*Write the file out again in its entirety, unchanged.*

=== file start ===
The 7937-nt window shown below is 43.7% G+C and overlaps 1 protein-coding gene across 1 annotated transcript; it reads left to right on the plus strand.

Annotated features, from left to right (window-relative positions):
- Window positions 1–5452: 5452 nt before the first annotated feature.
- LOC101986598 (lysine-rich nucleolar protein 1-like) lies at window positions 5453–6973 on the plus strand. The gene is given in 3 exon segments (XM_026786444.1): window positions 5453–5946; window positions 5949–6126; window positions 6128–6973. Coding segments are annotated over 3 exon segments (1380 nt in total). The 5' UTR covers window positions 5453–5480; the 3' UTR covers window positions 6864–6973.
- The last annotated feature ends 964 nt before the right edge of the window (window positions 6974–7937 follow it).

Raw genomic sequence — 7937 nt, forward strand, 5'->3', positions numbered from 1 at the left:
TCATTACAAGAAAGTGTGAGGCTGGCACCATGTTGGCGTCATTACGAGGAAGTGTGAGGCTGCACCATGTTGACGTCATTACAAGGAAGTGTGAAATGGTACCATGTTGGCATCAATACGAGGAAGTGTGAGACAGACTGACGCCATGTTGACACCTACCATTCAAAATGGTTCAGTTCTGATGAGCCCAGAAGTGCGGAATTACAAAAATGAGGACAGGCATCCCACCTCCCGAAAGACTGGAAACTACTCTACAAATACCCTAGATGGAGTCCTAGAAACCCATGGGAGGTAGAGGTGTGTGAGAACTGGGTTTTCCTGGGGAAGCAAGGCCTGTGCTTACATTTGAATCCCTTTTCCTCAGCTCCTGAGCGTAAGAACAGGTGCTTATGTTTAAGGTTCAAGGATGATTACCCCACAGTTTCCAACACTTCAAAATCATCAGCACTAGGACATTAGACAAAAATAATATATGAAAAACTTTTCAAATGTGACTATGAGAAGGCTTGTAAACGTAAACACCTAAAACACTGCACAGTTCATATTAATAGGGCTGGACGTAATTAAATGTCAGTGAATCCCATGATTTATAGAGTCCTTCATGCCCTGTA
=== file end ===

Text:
The 7937-nt window shown below is 43.7% G+C and overlaps 1 protein-coding gene across 1 annotated transcript; it reads left to right on the plus strand.

Annotated features, from left to right (window-relative positions):
- Window positions 1–5452: 5452 nt before the first annotated feature.
- LOC101986598 (lysine-rich nucleolar protein 1-like) lies at window positions 5453–6973 on the plus strand. The gene is given in 3 exon segments (XM_026786444.1): window positions 5453–5946; window positions 5949–6126; window positions 6128–6973. Coding segments are annotated over 3 exon segments (1380 nt in total). The 5' UTR covers window positions 5453–5480; the 3' UTR covers window positions 6864–6973.
- The last annotated feature ends 964 nt before the right edge of the window (window positions 6974–7937 follow it).

Raw genomic sequence — 7937 nt, forward strand, 5'->3', positions numbered from 1 at the left:
TCATTACAAGAAAGTGTGAGGCTGGCACCATGTTGGCGTCATTACGAGGAAGTGTGAGGCTGCACCATGTTGACGTCATTACAAGGAAGTGTGAAATGGTACCATGTTGGCATCAATACGAGGAAGTGTGAGACAGACTGACGCCATGTTGACACCTACCATTCAAAATGGTTCAGTTCTGATGAGCCCAGAAGTGCGGAATTACAAAAATGAGGACAGGCATCCCACCTCCCGAAAGACTGGAAACTACTCTACAAATACCCTAGATGGAGTCCTAGAAACCCATGGGAGGTAGAGGTGTGTGAGAACTGGGTTTTCCTGGGGAAGCAAGGCCTGTGCTTACATTTGAATCCCTTTTCCTCAGCTCCTGAGCGTAAGAACAGGTGCTTATGTTTAAGGTTCAAGGATGATTACCCCACAGTTTCCAACACTTCAAAATCATCAGCACTAGGACATTAGACAAAAATAATATATGAAAAACTTTTCAAATGTGACTATGAGAAGGCTTGTAAACGTAAACACCTAAAACACTGCACAGTTCATATTAATAGGGCTGGACGTAATTAAATGTCAGTGAATCCCATGATTTATAGAGTCCTTCATGCCCTGTA